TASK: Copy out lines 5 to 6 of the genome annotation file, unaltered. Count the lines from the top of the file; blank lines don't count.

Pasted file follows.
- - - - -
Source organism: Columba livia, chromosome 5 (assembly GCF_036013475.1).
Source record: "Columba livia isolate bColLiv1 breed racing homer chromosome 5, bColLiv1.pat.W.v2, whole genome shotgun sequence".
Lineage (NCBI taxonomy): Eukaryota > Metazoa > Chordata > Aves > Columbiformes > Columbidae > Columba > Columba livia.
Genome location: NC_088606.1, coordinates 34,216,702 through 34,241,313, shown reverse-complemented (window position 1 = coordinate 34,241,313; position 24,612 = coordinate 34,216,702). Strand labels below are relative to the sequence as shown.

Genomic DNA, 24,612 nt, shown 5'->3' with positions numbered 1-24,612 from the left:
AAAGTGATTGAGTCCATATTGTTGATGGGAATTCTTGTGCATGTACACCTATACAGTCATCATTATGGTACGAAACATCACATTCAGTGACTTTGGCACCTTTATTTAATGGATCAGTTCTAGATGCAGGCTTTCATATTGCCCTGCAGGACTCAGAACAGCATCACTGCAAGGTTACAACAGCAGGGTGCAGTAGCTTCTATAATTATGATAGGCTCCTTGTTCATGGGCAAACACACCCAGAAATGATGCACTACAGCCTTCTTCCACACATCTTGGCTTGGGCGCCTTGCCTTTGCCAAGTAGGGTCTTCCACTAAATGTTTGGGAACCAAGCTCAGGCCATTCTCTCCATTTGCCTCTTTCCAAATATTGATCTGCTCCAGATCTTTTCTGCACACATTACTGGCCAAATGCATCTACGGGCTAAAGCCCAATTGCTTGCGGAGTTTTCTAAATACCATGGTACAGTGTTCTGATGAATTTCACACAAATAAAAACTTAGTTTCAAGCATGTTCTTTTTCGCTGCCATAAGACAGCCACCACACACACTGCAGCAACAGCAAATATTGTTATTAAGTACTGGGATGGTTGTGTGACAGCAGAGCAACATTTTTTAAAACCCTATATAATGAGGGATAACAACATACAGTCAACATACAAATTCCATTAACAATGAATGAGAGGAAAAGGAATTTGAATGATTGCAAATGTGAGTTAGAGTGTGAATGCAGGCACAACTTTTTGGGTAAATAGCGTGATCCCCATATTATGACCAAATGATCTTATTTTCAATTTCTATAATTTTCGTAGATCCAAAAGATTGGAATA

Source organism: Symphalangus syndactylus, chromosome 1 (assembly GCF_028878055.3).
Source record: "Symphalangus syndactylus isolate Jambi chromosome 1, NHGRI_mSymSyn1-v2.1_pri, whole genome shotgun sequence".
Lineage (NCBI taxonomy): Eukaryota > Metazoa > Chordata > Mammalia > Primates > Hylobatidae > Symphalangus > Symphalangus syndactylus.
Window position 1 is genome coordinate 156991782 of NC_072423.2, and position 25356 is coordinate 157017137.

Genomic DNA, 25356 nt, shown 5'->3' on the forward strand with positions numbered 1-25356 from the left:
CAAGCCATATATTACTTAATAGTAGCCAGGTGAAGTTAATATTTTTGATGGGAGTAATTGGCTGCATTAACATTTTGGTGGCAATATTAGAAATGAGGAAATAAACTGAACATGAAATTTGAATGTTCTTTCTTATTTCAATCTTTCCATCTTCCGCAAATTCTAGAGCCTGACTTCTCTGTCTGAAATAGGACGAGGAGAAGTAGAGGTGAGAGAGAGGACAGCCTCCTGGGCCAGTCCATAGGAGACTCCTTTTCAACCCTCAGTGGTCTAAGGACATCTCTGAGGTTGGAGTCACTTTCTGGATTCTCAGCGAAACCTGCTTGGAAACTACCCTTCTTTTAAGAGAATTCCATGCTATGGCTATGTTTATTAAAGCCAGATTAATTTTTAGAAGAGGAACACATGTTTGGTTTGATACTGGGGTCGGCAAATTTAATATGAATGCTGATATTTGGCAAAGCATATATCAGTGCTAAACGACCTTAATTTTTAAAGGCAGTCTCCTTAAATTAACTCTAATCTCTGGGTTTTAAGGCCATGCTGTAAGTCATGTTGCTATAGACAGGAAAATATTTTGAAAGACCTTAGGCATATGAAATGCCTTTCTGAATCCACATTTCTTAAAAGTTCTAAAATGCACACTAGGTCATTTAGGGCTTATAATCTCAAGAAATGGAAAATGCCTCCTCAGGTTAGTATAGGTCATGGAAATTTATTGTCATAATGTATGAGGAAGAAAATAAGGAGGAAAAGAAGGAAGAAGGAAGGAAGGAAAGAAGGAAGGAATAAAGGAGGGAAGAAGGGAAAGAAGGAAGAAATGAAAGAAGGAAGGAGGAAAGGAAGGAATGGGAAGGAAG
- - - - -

Genomic DNA, 24,612 nt, shown 5'->3' with positions numbered 1-24,612 from the left:
AAAGTGATTGAGTCCATATTGTTGATGGGAATTCTTGTGCATGTACACCTATACAGTCATCATTATGGTACGAAACATCACATTCAGTGACTTTGGCACCTTTATTTAATGGATCAGTTCTAGATGCAGGCTTTCATATTGCCCTGCAGGACTCAGAACAGCATCACTGCAAGGTTACAACAGCAGGGTGCAGTAGCTTCTATAATTATGATAGGCTCCTTGTTCATGGGCAAACACACCCAGAAATGATGCACTACAGCCTTCTTCCACACATCTTGGCTTGGGCGCCTTGCCTTTGCCAAGTAGGGTCTTCCACTAAATGTTTGGGAACCAAGCTCAGGCCATTCTCTCCATTTGCCTCTTTCCAAATATTGATCTGCTCCAGATCTTTTCTGCACACATTACTGGCCAAATGCATCTACGGGCTAAAGCCCAATTGCTTGCGGAGTTTTCTAAATACCATGGTACAGTGTTCTGATGAATTTCACACAAATAAAAACTTAGTTTCAAGCATGTTCTTTTTCGCTGCCATAAGACAGCCACCACACACACTGCAGCAACAGCAAATATTGTTATTAAGTACTGGGATGGTTGTGTGACAGCAGAGCAACATTTTTTAAAACCCTATATAATGAGGGATAACAACATACAGTCAACATACAAATTCCATTAACAATGAATGAGAGGAAAAGGAATTTGAATGATTGCAAATGTGAGTTAGAGTGTGAATGCAGGCACAACTTTTTGGGTAAATAGCGTGATCCCCATATTATGACCAAATGATCTTATTTTCAATTTCTATAATTTTCGTAGATCCAAAAGATTGGAATA